Combination therapy w/ ACTOS (pioglitazone HCI) shown to improve components of diabetic dyslipidemia
Addition of insulin sensitizer provides lipid benefits for patients with type 2 diabetes
BOSTON, April 30, 2004 – Results of three studies show the oral anti-diabetic agent ACTOS (R) (pioglitazone HCl), in combination with a sulfonylurea, metformin or insulin, resulted in triglyceride decreases and high-density lipoprotein (HDL) cholesterol increases that demonstrated statistically significant improvements from baseline.
These studies also showed that, in addition to increasing low-density lipoprotein (LDL) cholesterol particle size, ACTOS can significantly increase the size and buoyancy of HDL particles. The findings were presented today at the 13th Annual Meeting and Clinical Congress of the American Association of Clinical Endocrinologists (AACE) in Boston.
"The data are important because they underscore the additional lipid benefits of ACTOS beyond its ability to effectively manage glucose levels and positively affect triglyceride and HDL cholesterol levels," said Mehmood Khan, M.D., F.A.C.E., senior vice president for medical and scientific affairs, Takeda Pharmaceuticals North America. "While it's well-established that increases in LDL cholesterol particle size are associated with ACTOS therapy, these new data show that HDL or 'good' cholesterol particles are similarly affected, which may further expand the lipid benefits of ACTOS."
People with diabetes are about twice as likely as those without diabetes to have high triglyceride and low HDL cholesterol levels, a condition commonly referred to as diabetic dyslipidemia. Studies have shown that the presence of large, buoyant HDL particles instead of small, dense particles may be associated with reduced cardiovascular risks.
In addition, people with diabetes tend to have a higher proportion of small, dense LDL particles, which may lead to an increase in cardiovascular risk. Smaller, more dense LDL particles are thought to more easily penetrate arterial walls to form atherosclerotic plaque.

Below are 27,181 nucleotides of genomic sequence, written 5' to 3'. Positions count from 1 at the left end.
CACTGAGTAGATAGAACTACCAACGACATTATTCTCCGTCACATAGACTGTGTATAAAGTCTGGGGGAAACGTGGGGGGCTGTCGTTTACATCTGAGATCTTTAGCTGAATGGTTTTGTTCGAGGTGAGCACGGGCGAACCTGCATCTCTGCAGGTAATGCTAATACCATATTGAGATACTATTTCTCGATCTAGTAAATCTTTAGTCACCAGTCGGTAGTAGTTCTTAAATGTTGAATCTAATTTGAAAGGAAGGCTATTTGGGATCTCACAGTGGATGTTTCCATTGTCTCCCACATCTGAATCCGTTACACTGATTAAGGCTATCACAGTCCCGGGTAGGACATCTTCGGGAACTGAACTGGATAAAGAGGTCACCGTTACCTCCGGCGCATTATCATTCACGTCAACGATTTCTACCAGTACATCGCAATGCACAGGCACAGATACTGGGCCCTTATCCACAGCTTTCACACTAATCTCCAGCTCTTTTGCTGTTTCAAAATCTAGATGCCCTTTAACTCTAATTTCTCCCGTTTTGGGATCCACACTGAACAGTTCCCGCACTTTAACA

These studies were conducted to evaluate the effects of ACTOS, an insulin sensitizer belonging to the thiazolidinedione (TZD) class of oral anti-diabetic medications, on the lipid subspecies and subparticle profiles of patients with diabetic dyslipidemia when administered in conjunction with other diabetes therapies.
Three randomized, double-blind, multi-center trials studied the effect of ACTOS 30 mg or 45 mg plus either a sulfonylurea, metformin or insulin on HDL and LDL levels and subclass particle size profile in patients with type 2 diabetes over a 24-week period. More than 250 patients in the three studies were randomized to one of the following treatment arms:
1) ACTOS 30 mg + sulfonylurea, metformin or insulin;
2) ACTOS 45 mg + sulfonylurea, metformin or insulin.
After 12 and 24 weeks of treatment, findings showed ACTOS, at either 30 mg or 45 mg doses in combination with sulfonylurea, metformin or insulin, resulted in significant increases in average and peak LDL particle size. The LDL particle size increase was accompanied by a decrease in particle density. Similarly, comparable shifts were seen in HDL particle size and density.
"While earlier generations of medications for type 2 diabetes effectively lowered glucose levels, studies are suggesting that medications like ACTOS have additional properties that address the lipid abnormalities associated with the disease, such as dyslipidemia common in patients with type 2 diabetes," noted Dr. Khan.
ACTOS is known as an insulin sensitizer because it directly targets insulin resistance, a condition in which the body does not effectively use the insulin it produces. As an adjunct to diet and exercise, it is taken once daily, and is approved for use as monotherapy and in combination with insulin, sulfonylureas or metformin.
ACTOS is not for everyone. ACTOS can cause fluid retention or edema (swelling), which may lead to or worsen heart failure, so tell your doctor if you have a history of these conditions. Talk to your doctor immediately if you experience rapid weight gain, edema (swelling), or shortness of breath while taking ACTOS. If you have moderate to severe heart failure, ACTOS is not recommended. Also, your doctor should perform a blood test to check for serious liver problems or active liver disease before you start ACTOS and regularly thereafter. Do not take ACTOS if you have active liver disease. Talk to your doctor immediately if you experience nausea, vomiting, stomach pain, tiredness, anorexia, dark urine, or yellowing of the skin. If you are of childbearing age, talk to your doctor before taking ACTOS because it could increase your chance of becoming pregnant.
Some people taking ACTOS may experience cold and flu-like symptoms, mild to moderate swelling of legs and ankles, and anemia. Occasionally, blood sugar levels increased during clinical trials. When taking ACTOS with insulin or sulfonylureas, you may be at risk for low blood sugar.
Source: Eurekalert & othersLast reviewed: By John M. Grohol, Psy.D. on 21 Feb 2009
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